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Do Collagen Supplements Work?

Do Collagen Supplements Actually Work? 3 Ways They May Positively Affect Your Health

Photographer: Diggy LloydRestrictions: Editorial and internal use only. No advertising or print.Product Credits: Model on left: Olivia Von Halle pajamas. Model on right: Equipment Pajamas.

For the past year or so, I've been seeing various brands of collagen powder popping up all over my Instagram. From coworkers to friends, it seems like everyone has jumped on the collagen supplement bandwagon. I've often asked my friends what they love about it, and I've heard a variety of responses, from it helping their hair grow to improving their skin and even helping a friend's joints feel better (she tore her ACL and MCL). The results seem promising, but before I spend more than five dollars on a product, I always research whether or not it's worth it. Here's the scoop.

Collagen is a protein found in our bodies that makes up our skin, hair, and nails. The collagen supplements we purchase come from animal byproducts containing amino acids, like proline and glycine, that are found in our connective tissue, cartilage, bone, and skin. Nicole Osinga, RD, shared in an interview that our bodies need collagen and produce it naturally, so adding collagen supplements are not necessary. She explained that once collagen is consumed, it's not completely absorbed by our bodies. Instead, it's broken down in our digestive systems, turning it into amino acids that the body uses wherever they are needed. This means that just because you take it, it doesn't mean there will be a direct correlation to promoting bone growth, hair health, and giving you better skin. But there could be some benefits from taking collagen regularly. Here are three ways science has proven that it can potentially affect your health in positive ways.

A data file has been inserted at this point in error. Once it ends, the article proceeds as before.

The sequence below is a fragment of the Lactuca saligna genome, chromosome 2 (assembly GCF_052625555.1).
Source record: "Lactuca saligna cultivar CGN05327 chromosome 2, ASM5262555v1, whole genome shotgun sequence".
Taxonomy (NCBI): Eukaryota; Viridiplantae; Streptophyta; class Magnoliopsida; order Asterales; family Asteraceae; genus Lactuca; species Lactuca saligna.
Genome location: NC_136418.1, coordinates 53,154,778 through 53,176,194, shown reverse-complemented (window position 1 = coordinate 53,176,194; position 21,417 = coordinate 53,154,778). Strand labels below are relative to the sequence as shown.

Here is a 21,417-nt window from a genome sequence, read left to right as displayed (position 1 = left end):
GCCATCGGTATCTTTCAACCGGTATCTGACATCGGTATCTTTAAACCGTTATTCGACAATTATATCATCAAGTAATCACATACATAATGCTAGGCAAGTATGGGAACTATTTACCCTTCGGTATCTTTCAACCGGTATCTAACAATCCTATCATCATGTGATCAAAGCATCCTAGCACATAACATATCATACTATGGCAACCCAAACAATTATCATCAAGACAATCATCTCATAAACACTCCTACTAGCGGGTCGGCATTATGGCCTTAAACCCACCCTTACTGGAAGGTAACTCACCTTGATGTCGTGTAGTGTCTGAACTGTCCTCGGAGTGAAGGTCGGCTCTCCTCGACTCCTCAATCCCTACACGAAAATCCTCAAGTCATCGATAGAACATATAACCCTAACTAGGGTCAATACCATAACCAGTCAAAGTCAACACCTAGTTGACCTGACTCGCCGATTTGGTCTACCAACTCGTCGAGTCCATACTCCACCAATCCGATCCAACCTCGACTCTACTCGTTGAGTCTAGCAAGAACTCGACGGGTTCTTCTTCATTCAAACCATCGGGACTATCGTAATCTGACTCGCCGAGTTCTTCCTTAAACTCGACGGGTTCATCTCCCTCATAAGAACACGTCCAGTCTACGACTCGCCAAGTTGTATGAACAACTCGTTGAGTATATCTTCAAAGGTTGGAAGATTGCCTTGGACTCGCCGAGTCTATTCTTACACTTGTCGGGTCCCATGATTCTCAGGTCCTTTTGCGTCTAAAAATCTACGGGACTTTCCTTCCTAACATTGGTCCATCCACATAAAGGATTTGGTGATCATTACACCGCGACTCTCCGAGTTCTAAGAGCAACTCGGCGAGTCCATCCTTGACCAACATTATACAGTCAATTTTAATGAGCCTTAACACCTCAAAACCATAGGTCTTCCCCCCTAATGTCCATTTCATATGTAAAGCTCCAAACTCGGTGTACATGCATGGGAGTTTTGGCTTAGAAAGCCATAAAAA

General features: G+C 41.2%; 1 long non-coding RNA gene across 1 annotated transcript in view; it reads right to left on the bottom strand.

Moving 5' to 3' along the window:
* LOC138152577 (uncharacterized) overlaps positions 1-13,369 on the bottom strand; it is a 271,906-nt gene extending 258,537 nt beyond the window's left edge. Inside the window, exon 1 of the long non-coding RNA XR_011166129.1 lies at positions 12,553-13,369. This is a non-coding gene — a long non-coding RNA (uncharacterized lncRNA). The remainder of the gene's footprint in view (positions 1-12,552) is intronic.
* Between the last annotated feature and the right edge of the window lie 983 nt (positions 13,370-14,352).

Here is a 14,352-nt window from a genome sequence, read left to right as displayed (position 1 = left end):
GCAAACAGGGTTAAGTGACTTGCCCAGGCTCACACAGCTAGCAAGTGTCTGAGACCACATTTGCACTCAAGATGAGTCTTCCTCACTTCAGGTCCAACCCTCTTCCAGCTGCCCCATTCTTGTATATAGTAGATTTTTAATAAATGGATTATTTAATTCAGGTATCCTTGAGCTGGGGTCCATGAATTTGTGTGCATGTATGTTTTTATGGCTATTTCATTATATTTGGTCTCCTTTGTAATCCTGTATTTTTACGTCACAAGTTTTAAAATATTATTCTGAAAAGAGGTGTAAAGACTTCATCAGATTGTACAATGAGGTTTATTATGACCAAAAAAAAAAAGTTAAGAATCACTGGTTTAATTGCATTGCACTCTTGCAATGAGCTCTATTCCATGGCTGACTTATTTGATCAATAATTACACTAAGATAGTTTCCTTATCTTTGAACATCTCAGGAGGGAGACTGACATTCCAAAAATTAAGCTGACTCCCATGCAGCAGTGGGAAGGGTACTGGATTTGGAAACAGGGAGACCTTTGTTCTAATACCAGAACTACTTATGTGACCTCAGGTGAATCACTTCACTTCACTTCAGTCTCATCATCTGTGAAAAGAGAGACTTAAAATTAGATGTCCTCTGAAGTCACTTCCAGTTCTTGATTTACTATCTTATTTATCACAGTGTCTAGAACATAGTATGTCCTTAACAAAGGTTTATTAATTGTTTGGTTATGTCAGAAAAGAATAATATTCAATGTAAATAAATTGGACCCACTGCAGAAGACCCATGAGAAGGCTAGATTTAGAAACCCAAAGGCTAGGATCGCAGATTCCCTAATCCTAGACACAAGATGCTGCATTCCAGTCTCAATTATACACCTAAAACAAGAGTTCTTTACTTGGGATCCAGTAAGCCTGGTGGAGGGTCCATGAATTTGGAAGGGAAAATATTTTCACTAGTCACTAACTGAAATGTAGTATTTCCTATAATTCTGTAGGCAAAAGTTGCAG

Collagen Can Prevent Aging Skin

A 2015 study found oral supplementation of collagen peptides increased skin hydration after being taken for eight weeks. They found that the collagen density in the dermis had significantly increased with the results continuing after the 12-week mark. Another study found that skin elasticity showed significant improvement after taking collagen peptides for four weeks. The same study reported a positive influence of collagen hydrolysate, but the data collected didn't reach a level of statistical significance.

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It May Improve Joint Health

Collagen hydrolysate can potentially increase bone mineral density, "having a protective effect on articular cartilage," but most importantly it can provide pain relief. A 24-week study focusing on activity-related joint pain found that athletes given the collagen supplement showed improvement in joint pain. The authors also noted that future studies are needed to support these findings. A 2015 study found that collagen peptides are potential therapeutic agents for managing osteoarthritis and maintaining overall joint health.

It May Promote Hair Growth

Research has shown that collagen can support hair building proteins, which in return can prevent hair loss and promote hair growth. More research is needed, but it can't hurt to use if you're trying to strengthen and grow your hair.

Collagen is still fairly new, but the results seem to be pretty promising although more research on the complete benefits and effects of collagen is needed. It's important to note that as of Feb. 22, 2018, collagen supplements are not regulated by the FDA. As a friendly reminder, always consult your physician when making changes to your supplementation and diet.

Image Source: POPSUGAR Photography / Diggy Lloyd
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